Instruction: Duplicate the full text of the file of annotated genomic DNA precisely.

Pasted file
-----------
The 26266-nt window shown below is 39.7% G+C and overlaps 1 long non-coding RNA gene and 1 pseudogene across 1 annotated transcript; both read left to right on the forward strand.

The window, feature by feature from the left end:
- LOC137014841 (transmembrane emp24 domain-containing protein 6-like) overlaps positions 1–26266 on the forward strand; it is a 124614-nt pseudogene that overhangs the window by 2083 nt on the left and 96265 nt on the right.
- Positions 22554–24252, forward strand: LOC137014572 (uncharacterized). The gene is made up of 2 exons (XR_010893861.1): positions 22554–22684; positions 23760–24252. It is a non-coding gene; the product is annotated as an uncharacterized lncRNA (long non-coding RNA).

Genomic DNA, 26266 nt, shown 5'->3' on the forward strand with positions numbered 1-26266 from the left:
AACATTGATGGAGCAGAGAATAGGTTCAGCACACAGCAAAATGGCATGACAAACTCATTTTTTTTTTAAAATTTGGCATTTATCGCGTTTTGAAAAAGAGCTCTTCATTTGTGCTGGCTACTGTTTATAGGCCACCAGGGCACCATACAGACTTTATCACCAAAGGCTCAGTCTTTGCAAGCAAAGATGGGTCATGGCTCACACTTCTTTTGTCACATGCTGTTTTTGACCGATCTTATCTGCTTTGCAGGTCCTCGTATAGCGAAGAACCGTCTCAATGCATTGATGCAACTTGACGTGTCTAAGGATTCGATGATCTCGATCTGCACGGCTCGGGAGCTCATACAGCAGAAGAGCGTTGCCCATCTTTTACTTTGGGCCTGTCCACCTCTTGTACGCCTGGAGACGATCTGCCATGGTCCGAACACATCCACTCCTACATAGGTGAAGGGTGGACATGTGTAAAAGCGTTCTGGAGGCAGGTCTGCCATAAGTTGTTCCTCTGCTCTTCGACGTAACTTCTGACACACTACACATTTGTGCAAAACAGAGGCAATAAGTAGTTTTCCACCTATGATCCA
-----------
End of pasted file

The 26266-nt window shown below is 39.7% G+C and overlaps 1 long non-coding RNA gene and 1 pseudogene across 1 annotated transcript; both read left to right on the forward strand.

The window, feature by feature from the left end:
- LOC137014841 (transmembrane emp24 domain-containing protein 6-like) overlaps positions 1–26266 on the forward strand; it is a 124614-nt pseudogene that overhangs the window by 2083 nt on the left and 96265 nt on the right.
- Positions 22554–24252, forward strand: LOC137014572 (uncharacterized). The gene is made up of 2 exons (XR_010893861.1): positions 22554–22684; positions 23760–24252. It is a non-coding gene; the product is annotated as an uncharacterized lncRNA (long non-coding RNA).

Genomic DNA, 26266 nt, shown 5'->3' on the forward strand with positions numbered 1-26266 from the left:
AACATTGATGGAGCAGAGAATAGGTTCAGCACACAGCAAAATGGCATGACAAACTCATTTTTTTTTTAAAATTTGGCATTTATCGCGTTTTGAAAAAGAGCTCTTCATTTGTGCTGGCTACTGTTTATAGGCCACCAGGGCACCATACAGACTTTATCACCAAAGGCTCAGTCTTTGCAAGCAAAGATGGGTCATGGCTCACACTTCTTTTGTCACATGCTGTTTTTGACCGATCTTATCTGCTTTGCAGGTCCTCGTATAGCGAAGAACCGTCTCAATGCATTGATGCAACTTGACGTGTCTAAGGATTCGATGATCTCGATCTGCACGGCTCGGGAGCTCATACAGCAGAAGAGCGTTGCCCATCTTTTACTTTGGGCCTGTCCACCTCTTGTACGCCTGGAGACGATCTGCCATGGTCCGAACACATCCACTCCTACATAGGTGAAGGGTGGACATGTGTAAAAGCGTTCTGGAGGCAGGTCTGCCATAAGTTGTTCCTCTGCTCTTCGACGTAACTTCTGACACACTACACATTTGTGCAAAACAGAGGCAATAAGTAGTTTTCCACCTATGATCCA